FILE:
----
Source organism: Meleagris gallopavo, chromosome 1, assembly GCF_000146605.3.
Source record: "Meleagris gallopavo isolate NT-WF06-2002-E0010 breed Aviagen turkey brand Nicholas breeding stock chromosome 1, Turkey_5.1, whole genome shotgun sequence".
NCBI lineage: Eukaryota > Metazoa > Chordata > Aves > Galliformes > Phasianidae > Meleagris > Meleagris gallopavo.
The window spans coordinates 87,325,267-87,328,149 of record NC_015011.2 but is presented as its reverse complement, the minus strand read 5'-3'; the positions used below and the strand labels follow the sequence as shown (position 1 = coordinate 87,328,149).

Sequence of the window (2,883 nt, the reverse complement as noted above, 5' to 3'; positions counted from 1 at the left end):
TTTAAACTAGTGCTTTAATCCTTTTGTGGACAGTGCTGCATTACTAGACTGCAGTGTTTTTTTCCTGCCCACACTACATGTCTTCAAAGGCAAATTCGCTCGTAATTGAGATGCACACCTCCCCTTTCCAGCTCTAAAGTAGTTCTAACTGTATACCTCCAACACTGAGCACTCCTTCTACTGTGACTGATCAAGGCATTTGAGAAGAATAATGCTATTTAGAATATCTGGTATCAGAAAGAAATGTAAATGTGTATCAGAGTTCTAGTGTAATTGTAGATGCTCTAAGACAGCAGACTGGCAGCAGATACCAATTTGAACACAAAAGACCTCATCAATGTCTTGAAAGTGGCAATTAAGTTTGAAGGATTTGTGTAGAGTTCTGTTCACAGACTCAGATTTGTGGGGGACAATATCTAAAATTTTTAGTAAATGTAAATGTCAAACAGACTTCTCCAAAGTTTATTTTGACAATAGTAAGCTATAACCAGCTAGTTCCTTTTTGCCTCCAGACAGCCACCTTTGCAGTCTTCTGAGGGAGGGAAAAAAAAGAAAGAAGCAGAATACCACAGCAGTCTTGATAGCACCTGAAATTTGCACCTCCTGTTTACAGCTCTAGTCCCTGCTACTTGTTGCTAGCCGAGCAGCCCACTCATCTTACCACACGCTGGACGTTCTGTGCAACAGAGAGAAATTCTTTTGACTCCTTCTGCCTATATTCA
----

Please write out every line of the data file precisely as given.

Source organism: Meleagris gallopavo, chromosome 1, assembly GCF_000146605.3.
Source record: "Meleagris gallopavo isolate NT-WF06-2002-E0010 breed Aviagen turkey brand Nicholas breeding stock chromosome 1, Turkey_5.1, whole genome shotgun sequence".
NCBI lineage: Eukaryota > Metazoa > Chordata > Aves > Galliformes > Phasianidae > Meleagris > Meleagris gallopavo.
The window spans coordinates 87,325,267-87,328,149 of record NC_015011.2 but is presented as its reverse complement, the minus strand read 5'-3'; the positions used below and the strand labels follow the sequence as shown (position 1 = coordinate 87,328,149).

Sequence of the window (2,883 nt, the reverse complement as noted above, 5' to 3'; positions counted from 1 at the left end):
TTTAAACTAGTGCTTTAATCCTTTTGTGGACAGTGCTGCATTACTAGACTGCAGTGTTTTTTTCCTGCCCACACTACATGTCTTCAAAGGCAAATTCGCTCGTAATTGAGATGCACACCTCCCCTTTCCAGCTCTAAAGTAGTTCTAACTGTATACCTCCAACACTGAGCACTCCTTCTACTGTGACTGATCAAGGCATTTGAGAAGAATAATGCTATTTAGAATATCTGGTATCAGAAAGAAATGTAAATGTGTATCAGAGTTCTAGTGTAATTGTAGATGCTCTAAGACAGCAGACTGGCAGCAGATACCAATTTGAACACAAAAGACCTCATCAATGTCTTGAAAGTGGCAATTAAGTTTGAAGGATTTGTGTAGAGTTCTGTTCACAGACTCAGATTTGTGGGGGACAATATCTAAAATTTTTAGTAAATGTAAATGTCAAACAGACTTCTCCAAAGTTTATTTTGACAATAGTAAGCTATAACCAGCTAGTTCCTTTTTGCCTCCAGACAGCCACCTTTGCAGTCTTCTGAGGGAGGGAAAAAAAAGAAAGAAGCAGAATACCACAGCAGTCTTGATAGCACCTGAAATTTGCACCTCCTGTTTACAGCTCTAGTCCCTGCTACTTGTTGCTAGCCGAGCAGCCCACTCATCTTACCACACGCTGGACGTTCTGTGCAACAGAGAGAAATTCTTTTGACTCCTTCTGCCTATATTCA